How to Use Lightroom on Multiple Computers (3 Solutions)

Making the most of your Adobe Lightroom subscription can sometimes involve using it across more than one computer. Here are 3 ways to do it successfully.

Most photographers will need to use Lightroom on more than one computer at some stage.

As one half of a husband and wife photography team, we’re often switching back and forth between two computers, so a while back, we dug into what was possible to solve our workflow problems.

This article will outline what we learned as well as what works and what doesn’t so that you can determine the best methods for your individual needs.

This article will talk through multiple solutions for using Lightroom on more than one computer.

There are various options depending on your goals and needs – some solutions are more elegant than others, but as you know, some problems require more creative and out-of-the-box solutions instead.

Luckily, as a photographer, creativity and problem-solving are things you’re already good at!

So fire up Lightroom and let’s get started.

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How to use Lightroom on Multiple Computers (3 Solutions)

As a photography team, our Lightroom goal was clear, we wanted to be able to access lightroom on multiple computers so that we could more efficiently access our lightroom catalog for the ability to complete various tasks in our workflow in a more efficient manner.

So we set out to figure out what was possible and while we couldn’t solve all of our problems, we did learn a lot.

Depending on your goals and needs for your Lightroom catalog, there might be a perfect solution for using Lightroom on more than one computer.

I’ll start by breaking the news to you, Lightroom Classic was not designed to be used on different computers which is why Lightroom developed the new Creative Cloud solution.

Unfortunately, it makes more sense for some of us with large image libraries to stick with Lightroom classic.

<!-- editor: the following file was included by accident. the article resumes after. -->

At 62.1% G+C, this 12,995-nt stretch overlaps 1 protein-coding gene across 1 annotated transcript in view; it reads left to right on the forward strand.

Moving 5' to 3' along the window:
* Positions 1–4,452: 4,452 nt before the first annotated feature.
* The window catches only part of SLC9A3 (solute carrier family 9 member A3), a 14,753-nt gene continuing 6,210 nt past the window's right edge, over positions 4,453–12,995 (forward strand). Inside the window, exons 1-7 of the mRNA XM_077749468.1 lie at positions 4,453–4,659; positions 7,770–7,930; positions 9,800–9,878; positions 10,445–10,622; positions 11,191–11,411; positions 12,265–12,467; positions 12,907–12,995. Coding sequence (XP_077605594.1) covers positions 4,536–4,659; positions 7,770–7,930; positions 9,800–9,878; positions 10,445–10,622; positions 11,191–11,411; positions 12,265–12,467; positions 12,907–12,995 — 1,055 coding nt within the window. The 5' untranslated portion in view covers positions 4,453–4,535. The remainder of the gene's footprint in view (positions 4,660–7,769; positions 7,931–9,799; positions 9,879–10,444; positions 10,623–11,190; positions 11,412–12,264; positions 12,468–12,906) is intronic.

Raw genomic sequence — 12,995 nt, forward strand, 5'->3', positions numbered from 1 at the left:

If you’re in that camp, there are several workarounds we can try.

The first step is for you to think through what your actual goals are because it will help you determine your best path forward.

Maybe you mostly work on a desktop computer but you want to be able to take your LR catalog with you on a laptop computer during vacation.

Knowing your goal for using your Lightroom catalogs on a secondary computer will help you sort through a few options below or maybe come up with a better solution for handling two computers.

Option 1: Using Lightroom Creative Cloud on More than One Computer

This is not the direction we chose to go so I’ll have less to say about it but it’s definitely worth considering using Lightroom Creative Cloud.

The idea of a cloud service is pretty tempting as it seems like a great way to be able to access all of your photos across multiple devices.

We do use google drive frequently to be able to share spreadsheets and documents across multiple computers so what we were searching for was something similar to Lightroom, and Adobe Cloud seemed like the answer.

The problem came when I looked at what it would take to put all of my photos in the cloud. The Lightroom Creative Cloud plans come with 20GB or 1TB of cloud storage.

Additional total storage increases at $9.99 per month per 1 TB.

Since in general, I try to keep my business expenses at a minimum but tend to shoot with abandon and have an overwhelming amount of photos, I opted to find a cheaper storage option. 

If you have a modest amount of photos, Lightroom Creative Cloud seems like it would be an awesome solution.